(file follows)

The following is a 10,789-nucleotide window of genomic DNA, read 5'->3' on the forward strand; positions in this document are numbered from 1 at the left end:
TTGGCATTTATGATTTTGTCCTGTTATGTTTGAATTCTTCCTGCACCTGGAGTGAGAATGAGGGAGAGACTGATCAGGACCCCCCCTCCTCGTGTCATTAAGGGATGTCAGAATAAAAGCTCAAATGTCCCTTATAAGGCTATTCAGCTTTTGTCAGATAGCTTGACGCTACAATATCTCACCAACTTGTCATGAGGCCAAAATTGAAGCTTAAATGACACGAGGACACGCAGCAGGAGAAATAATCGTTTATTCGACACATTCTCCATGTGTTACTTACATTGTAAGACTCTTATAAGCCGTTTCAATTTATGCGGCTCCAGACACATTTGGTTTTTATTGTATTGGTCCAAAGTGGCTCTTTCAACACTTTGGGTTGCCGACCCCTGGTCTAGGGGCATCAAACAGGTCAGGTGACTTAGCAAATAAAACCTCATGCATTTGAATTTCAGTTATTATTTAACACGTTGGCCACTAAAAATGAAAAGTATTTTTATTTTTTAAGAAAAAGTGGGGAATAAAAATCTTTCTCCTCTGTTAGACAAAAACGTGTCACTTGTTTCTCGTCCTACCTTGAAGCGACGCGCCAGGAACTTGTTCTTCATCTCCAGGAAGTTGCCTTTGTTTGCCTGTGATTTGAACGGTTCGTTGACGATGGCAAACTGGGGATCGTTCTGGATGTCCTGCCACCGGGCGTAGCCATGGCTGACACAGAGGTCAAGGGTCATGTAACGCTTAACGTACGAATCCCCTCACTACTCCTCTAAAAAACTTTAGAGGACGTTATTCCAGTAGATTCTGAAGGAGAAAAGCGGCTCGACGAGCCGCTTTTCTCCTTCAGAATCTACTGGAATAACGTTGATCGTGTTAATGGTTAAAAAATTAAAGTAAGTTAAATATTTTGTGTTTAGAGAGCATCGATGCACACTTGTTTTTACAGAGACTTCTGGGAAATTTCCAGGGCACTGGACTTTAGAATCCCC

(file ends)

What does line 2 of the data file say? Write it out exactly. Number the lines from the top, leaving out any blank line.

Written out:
TTGGCATTTATGATTTTGTCCTGTTATGTTTGAATTCTTCCTGCACCTGGAGTGAGAATGAGGGAGAGACTGATCAGGACCCCCCCTCCTCGTGTCATTAAGGGATGTCAGAATAAAAGCTCAAATGTCCCTTATAAGGCTATTCAGCTTTTGTCAGATAGCTTGACGCTACAATATCTCACCAACTTGTCATGAGGCCAAAATTGAAGCTTAAATGACACGAGGACACGCAGCAGGAGAAATAATCGTTTATTCGACACATTCTCCATGTGTTACTTACATTGTAAGACTCTTATAAGCCGTTTCAATTTATGCGGCTCCAGACACATTTGGTTTTTATTGTATTGGTCCAAAGTGGCTCTTTCAACACTTTGGGTTGCCGACCCCTGGTCTAGGGGCATCAAACAGGTCAGGTGACTTAGCAAATAAAACCTCATGCATTTGAATTTCAGTTATTATTTAACACGTTGGCCACTAAAAATGAAAAGTATTTTTATTTTTTAAGAAAAAGTGGGGAATAAAAATCTTTCTCCTCTGTTAGACAAAAACGTGTCACTTGTTTCTCGTCCTACCTTGAAGCGACGCGCCAGGAACTTGTTCTTCATCTCCAGGAAGTTGCCTTTGTTTGCCTGTGATTTGAACGGTTCGTTGACGATGGCAAACTGGGGATCGTTCTGGATGTCCTGCCACCGGGCGTAGCCATGGCTGACACAGAGGTCAAGGGTCATGTAACGCTTAACGTACGAATCCCCTCACTACTCCTCTAAAAAACTTTAGAGGACGTTATTCCAGTAGATTCTGAAGGAGAAAAGCGGCTCGACGAGCCGCTTTTCTCCTTCAGAATCTACTGGAATAACGTTGATCGTGTTAATGGTTAAAAAATTAAAGTAAGTTAAATATTTTGTGTTTAGAGAGCATCGATGCACACTTGTTTTTACAGAGACTTCTGGGAAATTTCCAGGGCACTGGACTTTAGAATCCCC